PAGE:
Likewise, I get great enjoyment out of running, lifting weights, and finding ways to increase the healthiness of what I eat. Since all these things are such a big part of my life, I’m bound to write about what I’m up to and what I’ve been learning.

4. Travel

Wanderlust consumes what is probably an inordinate amount of space in my brain. Thanks for nothing, Instagram. My burning desire to see new places cannot be quenched. I’ve had the good fortune of visiting numerous amazing locations, both domestic and abroad, and I have no plans to stop any time soon. Thus, a new trip means at least one blog post with pictures and stories. Perhaps multiple. The travel blogosphere is rather crowded, so I doubt I’ll ever pay the bills in that space. But that won’t stop me from documenting my adventures in a way that others might enjoy.

5. Humor/Random

Life is full of delightful ridiculum. I love to laugh, make others laugh, and enjoy the humor and absurdity that gets dished up regularly in the course of  day-to-day living. In that vein, sometimes I’ll write something that has no point other than being silly.

Then there are random posts that don’t fit easily into any of those categories.

As you can see, my tastes are pretty far flung, covering multiple topics. As much as I acknowledge the value in narrowing it down, I’m not going to at this point. That could change down the road, but for now, I’ll keep writing about whatever I want. That being said, I’m always open to ideas to write about. What are your favorite subjects to read about?

Thanks for reading!

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June 2019: A Clown Car of Activity

June 2019 was a month that I can best describe as biting off more than I could chew. Or as the subject of this blog suggests, existing in a clown car – a month so jam-packed that all I could do was survive in bemusement as the overloaded contents of the month spilled out. This is not to complain in the slightest. It is merely a descriptor of what I subjected myself to before I realized the implications.

I’ll briefly list the things that filled my month, then get on to the fun part: pictures and stories. Because evidently, I need to remind myself that, yes, I do like to sleep sometimes, my June contained:

  • My part-time job of 15-20 hours per week
  • Regular activity for growing my newly launched writing/marketing consulting business
  • Prep and execution for a substantial client project for said business (about 18 hours total)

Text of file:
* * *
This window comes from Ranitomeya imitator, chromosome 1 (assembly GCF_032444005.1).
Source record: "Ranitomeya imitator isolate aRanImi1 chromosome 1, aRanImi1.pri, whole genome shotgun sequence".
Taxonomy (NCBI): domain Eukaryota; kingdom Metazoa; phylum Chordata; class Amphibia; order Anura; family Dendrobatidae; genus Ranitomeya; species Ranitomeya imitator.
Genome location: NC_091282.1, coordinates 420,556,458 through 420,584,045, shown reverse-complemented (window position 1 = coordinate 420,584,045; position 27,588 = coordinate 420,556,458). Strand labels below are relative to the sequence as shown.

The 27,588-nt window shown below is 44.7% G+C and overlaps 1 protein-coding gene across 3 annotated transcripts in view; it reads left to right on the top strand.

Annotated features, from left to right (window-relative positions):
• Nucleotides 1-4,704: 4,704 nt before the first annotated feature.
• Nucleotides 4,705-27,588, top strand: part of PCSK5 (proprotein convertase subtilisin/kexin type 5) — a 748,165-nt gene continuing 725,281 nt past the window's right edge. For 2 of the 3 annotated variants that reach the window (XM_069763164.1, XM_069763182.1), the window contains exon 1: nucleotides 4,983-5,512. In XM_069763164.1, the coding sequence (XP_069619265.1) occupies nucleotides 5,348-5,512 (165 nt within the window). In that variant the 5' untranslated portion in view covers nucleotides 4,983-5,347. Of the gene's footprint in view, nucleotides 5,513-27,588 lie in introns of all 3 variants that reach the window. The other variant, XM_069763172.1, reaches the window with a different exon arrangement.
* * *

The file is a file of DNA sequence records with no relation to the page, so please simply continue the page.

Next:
• Taking an online class that had to be completed by July 5
  • Attending a two-day professional development conference
  • Keeping up on an inordinate amount of homework and training for my business networking group (BNI)
  • Getting both of our cats spayed, a week apart, and dealing with the drama of having to separate them because one cat didn’t recognize the other and wouldn’t stop hissing at her
  • Three delightful nights at the coast with my in-laws, and all the prep that goes into taking turns cooking meals
  • Three and a half days visiting a friend in Southern California
  • Family BBQ with visiting out-of-state relatives
  • Attending a fundraiser for a business associate
  • Mother-daughter night out for my mom’s birthday
  • Classic movie night with my folks (a monthly occasion)
  • A church youth group event
  • Whatever time was leftover after that is what I had available to do life in survival mode (grocery shopping, cooking, cleaning, laundry, etc.)

You might look at that list and notice that a lot of those things are fun. I agree. I’ll admit that June was bursting with fun as well as frantic with work and education. When all taken together, it was overwhelming. I usually like to plan my schedule carefully and spread out activities evenly, because I prefer to build margins into my weeks. It just wasn’t to be in June, and that is quite OK.

As much as I like to maintain tight control over my schedule, I also recognize that it isn’t always possible. Sometimes things pile up all at once, and people are available to visit at times that aren’t ideal. In the final analysis, I’d prefer to run myself into the ground taking advantage of enticing opportunities than pass them up for the sake of margin. Even though I put pressure and stress on myself in doing so. As a wise guy once said, “YOLO!”

Now, onto the fun part: pictures!

Movie night

“Easy Rider” was the film for June’s edition of our monthly Classic Movie Night with my folks.


We decided to splurge a little for a home with an ocean view for our annual Sorensen family beach weekend. Totally worth it.


Getting a picture with seven adults and two kids not only present, but looking at the camera, and mostly smiling, is more of a production than one would think.


It’s always delightful to spend time with my mom. Our Panda & Pedicures outing was no exception.


Marge (left) and Velma, our cone-headed cats after they were spayed.

The next series of pictures is from my trip to San Diego to visit my friend Kim.


Biker babes, cruising the boardwalk at Pacific Beach with our motorized bikes. It was a total blast, after some initial hiccups getting going.

Coronado Bridge

The Coronado Bridge, an engineering marvel, seen from the water aboard our cruise of the San Diego Harbor.


The famous Hotel Del Coronado.


Enjoying perfect weather on our harbor cruise.

In-N-Out Burger

A visit to In-n-Out Burger is mandatory for any trip to California.


Grateful that I got to squeeze in a quick lunch visit with my dear college friend, Megan, while down south.

A quick video compilation of goofing off at Pacific Beach (original video shot by Kim Sharp):